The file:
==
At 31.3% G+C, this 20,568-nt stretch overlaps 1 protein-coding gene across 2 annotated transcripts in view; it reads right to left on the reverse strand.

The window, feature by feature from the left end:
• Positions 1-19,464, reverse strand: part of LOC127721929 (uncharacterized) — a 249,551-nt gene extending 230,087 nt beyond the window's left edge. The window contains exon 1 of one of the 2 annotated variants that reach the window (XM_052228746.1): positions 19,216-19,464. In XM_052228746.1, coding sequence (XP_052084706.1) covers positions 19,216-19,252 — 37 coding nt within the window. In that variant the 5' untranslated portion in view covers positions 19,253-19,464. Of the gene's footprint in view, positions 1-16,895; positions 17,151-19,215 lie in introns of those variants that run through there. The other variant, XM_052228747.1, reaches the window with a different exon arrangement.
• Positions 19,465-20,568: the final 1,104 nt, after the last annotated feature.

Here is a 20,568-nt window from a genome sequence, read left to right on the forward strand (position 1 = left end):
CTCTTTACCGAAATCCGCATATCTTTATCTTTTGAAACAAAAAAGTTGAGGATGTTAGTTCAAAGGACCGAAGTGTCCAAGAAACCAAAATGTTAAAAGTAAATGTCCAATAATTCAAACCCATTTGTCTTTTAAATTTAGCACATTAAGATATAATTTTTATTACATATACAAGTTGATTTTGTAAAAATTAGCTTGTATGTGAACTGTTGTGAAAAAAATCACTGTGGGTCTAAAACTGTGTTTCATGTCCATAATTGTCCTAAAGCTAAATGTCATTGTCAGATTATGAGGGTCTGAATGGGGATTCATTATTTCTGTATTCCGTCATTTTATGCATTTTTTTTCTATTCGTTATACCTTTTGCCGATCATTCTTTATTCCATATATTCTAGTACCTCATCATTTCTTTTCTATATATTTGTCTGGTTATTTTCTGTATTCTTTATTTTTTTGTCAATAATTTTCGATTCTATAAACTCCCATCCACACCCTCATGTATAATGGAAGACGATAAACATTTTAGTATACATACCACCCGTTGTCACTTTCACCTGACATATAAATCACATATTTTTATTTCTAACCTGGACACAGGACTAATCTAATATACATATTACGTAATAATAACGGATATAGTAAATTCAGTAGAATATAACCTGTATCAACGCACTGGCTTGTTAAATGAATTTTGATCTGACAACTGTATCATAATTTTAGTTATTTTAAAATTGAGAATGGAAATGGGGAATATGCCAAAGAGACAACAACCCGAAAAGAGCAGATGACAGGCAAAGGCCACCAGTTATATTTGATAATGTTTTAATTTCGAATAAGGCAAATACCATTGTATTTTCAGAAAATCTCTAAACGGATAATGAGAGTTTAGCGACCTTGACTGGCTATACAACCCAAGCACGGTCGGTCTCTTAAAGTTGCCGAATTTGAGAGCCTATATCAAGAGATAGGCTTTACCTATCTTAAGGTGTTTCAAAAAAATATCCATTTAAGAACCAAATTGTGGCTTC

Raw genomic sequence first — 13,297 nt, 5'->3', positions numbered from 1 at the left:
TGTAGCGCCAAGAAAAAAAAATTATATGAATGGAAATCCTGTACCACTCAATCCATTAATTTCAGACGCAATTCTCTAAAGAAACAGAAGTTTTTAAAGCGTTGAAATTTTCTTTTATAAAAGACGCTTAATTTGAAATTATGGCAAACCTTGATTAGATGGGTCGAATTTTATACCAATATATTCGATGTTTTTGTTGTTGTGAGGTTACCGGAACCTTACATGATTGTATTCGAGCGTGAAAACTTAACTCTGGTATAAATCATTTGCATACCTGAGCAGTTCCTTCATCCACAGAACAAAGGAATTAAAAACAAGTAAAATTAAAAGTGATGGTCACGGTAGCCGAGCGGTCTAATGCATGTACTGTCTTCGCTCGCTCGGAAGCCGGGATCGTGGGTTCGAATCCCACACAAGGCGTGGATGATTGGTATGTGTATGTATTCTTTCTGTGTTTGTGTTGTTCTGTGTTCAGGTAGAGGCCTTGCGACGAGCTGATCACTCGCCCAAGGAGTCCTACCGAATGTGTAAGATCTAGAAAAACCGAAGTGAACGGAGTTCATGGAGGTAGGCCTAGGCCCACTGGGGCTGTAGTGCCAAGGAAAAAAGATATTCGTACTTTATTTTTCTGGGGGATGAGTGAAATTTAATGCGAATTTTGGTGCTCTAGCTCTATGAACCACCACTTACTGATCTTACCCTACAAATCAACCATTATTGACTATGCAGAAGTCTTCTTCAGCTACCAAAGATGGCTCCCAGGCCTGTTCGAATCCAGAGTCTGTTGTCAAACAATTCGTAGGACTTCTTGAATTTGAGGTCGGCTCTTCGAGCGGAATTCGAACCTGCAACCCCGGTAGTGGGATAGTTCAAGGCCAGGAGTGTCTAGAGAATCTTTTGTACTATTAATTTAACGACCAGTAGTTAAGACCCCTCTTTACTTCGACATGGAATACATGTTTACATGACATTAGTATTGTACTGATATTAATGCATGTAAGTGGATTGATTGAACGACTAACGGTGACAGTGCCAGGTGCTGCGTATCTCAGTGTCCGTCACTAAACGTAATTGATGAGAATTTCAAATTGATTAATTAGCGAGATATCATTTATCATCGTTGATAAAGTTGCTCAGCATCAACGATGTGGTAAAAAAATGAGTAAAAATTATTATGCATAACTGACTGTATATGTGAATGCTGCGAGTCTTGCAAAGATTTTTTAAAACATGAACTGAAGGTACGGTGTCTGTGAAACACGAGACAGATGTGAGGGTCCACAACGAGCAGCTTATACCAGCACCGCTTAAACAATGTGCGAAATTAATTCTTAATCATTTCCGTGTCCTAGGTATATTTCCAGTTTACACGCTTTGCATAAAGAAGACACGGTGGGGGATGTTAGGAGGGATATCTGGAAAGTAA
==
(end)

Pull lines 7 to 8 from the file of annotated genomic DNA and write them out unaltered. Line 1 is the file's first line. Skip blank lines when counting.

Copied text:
Raw genomic sequence first — 13,297 nt, 5'->3', positions numbered from 1 at the left:
TGTAGCGCCAAGAAAAAAAAATTATATGAATGGAAATCCTGTACCACTCAATCCATTAATTTCAGACGCAATTCTCTAAAGAAACAGAAGTTTTTAAAGCGTTGAAATTTTCTTTTATAAAAGACGCTTAATTTGAAATTATGGCAAACCTTGATTAGATGGGTCGAATTTTATACCAATATATTCGATGTTTTTGTTGTTGTGAGGTTACCGGAACCTTACATGATTGTATTCGAGCGTGAAAACTTAACTCTGGTATAAATCATTTGCATACCTGAGCAGTTCCTTCATCCACAGAACAAAGGAATTAAAAACAAGTAAAATTAAAAGTGATGGTCACGGTAGCCGAGCGGTCTAATGCATGTACTGTCTTCGCTCGCTCGGAAGCCGGGATCGTGGGTTCGAATCCCACACAAGGCGTGGATGATTGGTATGTGTATGTATTCTTTCTGTGTTTGTGTTGTTCTGTGTTCAGGTAGAGGCCTTGCGACGAGCTGATCACTCGCCCAAGGAGTCCTACCGAATGTGTAAGATCTAGAAAAACCGAAGTGAACGGAGTTCATGGAGGTAGGCCTAGGCCCACTGGGGCTGTAGTGCCAAGGAAAAAAGATATTCGTACTTTATTTTTCTGGGGGATGAGTGAAATTTAATGCGAATTTTGGTGCTCTAGCTCTATGAACCACCACTTACTGATCTTACCCTACAAATCAACCATTATTGACTATGCAGAAGTCTTCTTCAGCTACCAAAGATGGCTCCCAGGCCTGTTCGAATCCAGAGTCTGTTGTCAAACAATTCGTAGGACTTCTTGAATTTGAGGTCGGCTCTTCGAGCGGAATTCGAACCTGCAACCCCGGTAGTGGGATAGTTCAAGGCCAGGAGTGTCTAGAGAATCTTTTGTACTATTAATTTAACGACCAGTAGTTAAGACCCCTCTTTACTTCGACATGGAATACATGTTTACATGACATTAGTATTGTACTGATATTAATGCATGTAAGTGGATTGATTGAACGACTAACGGTGACAGTGCCAGGTGCTGCGTATCTCAGTGTCCGTCACTAAACGTAATTGATGAGAATTTCAAATTGATTAATTAGCGAGATATCATTTATCATCGTTGATAAAGTTGCTCAGCATCAACGATGTGGTAAAAAAATGAGTAAAAATTATTATGCATAACTGACTGTATATGTGAATGCTGCGAGTCTTGCAAAGATTTTTTAAAACATGAACTGAAGGTACGGTGTCTGTGAAACACGAGACAGATGTGAGGGTCCACAACGAGCAGCTTATACCAGCACCGCTTAAACAATGTGCGAAATTAATTCTTAATCATTTCCGTGTCCTAGGTATATTTCCAGTTTACACGCTTTGCATAAAGAAGACACGGTGGGGGATGTTAGGAGGGATATCTGGAAAGTAA